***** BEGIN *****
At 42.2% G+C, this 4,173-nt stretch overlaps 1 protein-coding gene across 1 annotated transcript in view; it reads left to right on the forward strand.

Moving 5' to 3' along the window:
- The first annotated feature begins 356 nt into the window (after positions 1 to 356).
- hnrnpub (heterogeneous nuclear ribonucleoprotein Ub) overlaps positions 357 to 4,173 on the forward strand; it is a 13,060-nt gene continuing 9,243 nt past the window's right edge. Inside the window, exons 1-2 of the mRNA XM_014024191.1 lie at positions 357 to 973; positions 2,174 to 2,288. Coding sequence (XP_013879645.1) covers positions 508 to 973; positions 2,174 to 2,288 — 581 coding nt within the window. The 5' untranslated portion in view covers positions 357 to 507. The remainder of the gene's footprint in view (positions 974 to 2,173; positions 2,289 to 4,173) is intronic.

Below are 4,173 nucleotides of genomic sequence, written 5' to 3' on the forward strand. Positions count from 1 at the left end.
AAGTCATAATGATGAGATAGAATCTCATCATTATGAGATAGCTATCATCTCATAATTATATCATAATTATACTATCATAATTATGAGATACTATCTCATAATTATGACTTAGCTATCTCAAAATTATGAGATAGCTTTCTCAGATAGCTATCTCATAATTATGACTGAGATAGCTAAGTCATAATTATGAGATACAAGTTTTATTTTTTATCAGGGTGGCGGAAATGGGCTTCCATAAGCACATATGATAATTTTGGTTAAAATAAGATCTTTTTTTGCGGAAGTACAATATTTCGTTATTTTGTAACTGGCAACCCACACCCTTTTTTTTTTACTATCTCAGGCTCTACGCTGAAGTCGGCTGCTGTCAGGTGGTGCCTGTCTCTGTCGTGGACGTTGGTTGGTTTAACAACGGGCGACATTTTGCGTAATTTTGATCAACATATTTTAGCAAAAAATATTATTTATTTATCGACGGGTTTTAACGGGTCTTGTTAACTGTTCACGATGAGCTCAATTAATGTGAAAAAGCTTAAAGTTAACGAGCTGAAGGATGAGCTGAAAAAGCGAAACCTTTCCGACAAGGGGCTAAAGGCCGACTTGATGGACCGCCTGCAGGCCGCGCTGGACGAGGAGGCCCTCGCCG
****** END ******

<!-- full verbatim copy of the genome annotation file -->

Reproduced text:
At 42.2% G+C, this 4,173-nt stretch overlaps 1 protein-coding gene across 1 annotated transcript in view; it reads left to right on the forward strand.

Moving 5' to 3' along the window:
- The first annotated feature begins 356 nt into the window (after positions 1 to 356).
- hnrnpub (heterogeneous nuclear ribonucleoprotein Ub) overlaps positions 357 to 4,173 on the forward strand; it is a 13,060-nt gene continuing 9,243 nt past the window's right edge. Inside the window, exons 1-2 of the mRNA XM_014024191.1 lie at positions 357 to 973; positions 2,174 to 2,288. Coding sequence (XP_013879645.1) covers positions 508 to 973; positions 2,174 to 2,288 — 581 coding nt within the window. The 5' untranslated portion in view covers positions 357 to 507. The remainder of the gene's footprint in view (positions 974 to 2,173; positions 2,289 to 4,173) is intronic.

Below are 4,173 nucleotides of genomic sequence, written 5' to 3' on the forward strand. Positions count from 1 at the left end.
AAGTCATAATGATGAGATAGAATCTCATCATTATGAGATAGCTATCATCTCATAATTATATCATAATTATACTATCATAATTATGAGATACTATCTCATAATTATGACTTAGCTATCTCAAAATTATGAGATAGCTTTCTCAGATAGCTATCTCATAATTATGACTGAGATAGCTAAGTCATAATTATGAGATACAAGTTTTATTTTTTATCAGGGTGGCGGAAATGGGCTTCCATAAGCACATATGATAATTTTGGTTAAAATAAGATCTTTTTTTGCGGAAGTACAATATTTCGTTATTTTGTAACTGGCAACCCACACCCTTTTTTTTTTACTATCTCAGGCTCTACGCTGAAGTCGGCTGCTGTCAGGTGGTGCCTGTCTCTGTCGTGGACGTTGGTTGGTTTAACAACGGGCGACATTTTGCGTAATTTTGATCAACATATTTTAGCAAAAAATATTATTTATTTATCGACGGGTTTTAACGGGTCTTGTTAACTGTTCACGATGAGCTCAATTAATGTGAAAAAGCTTAAAGTTAACGAGCTGAAGGATGAGCTGAAAAAGCGAAACCTTTCCGACAAGGGGCTAAAGGCCGACTTGATGGACCGCCTGCAGGCCGCGCTGGACGAGGAGGCCCTCGCCG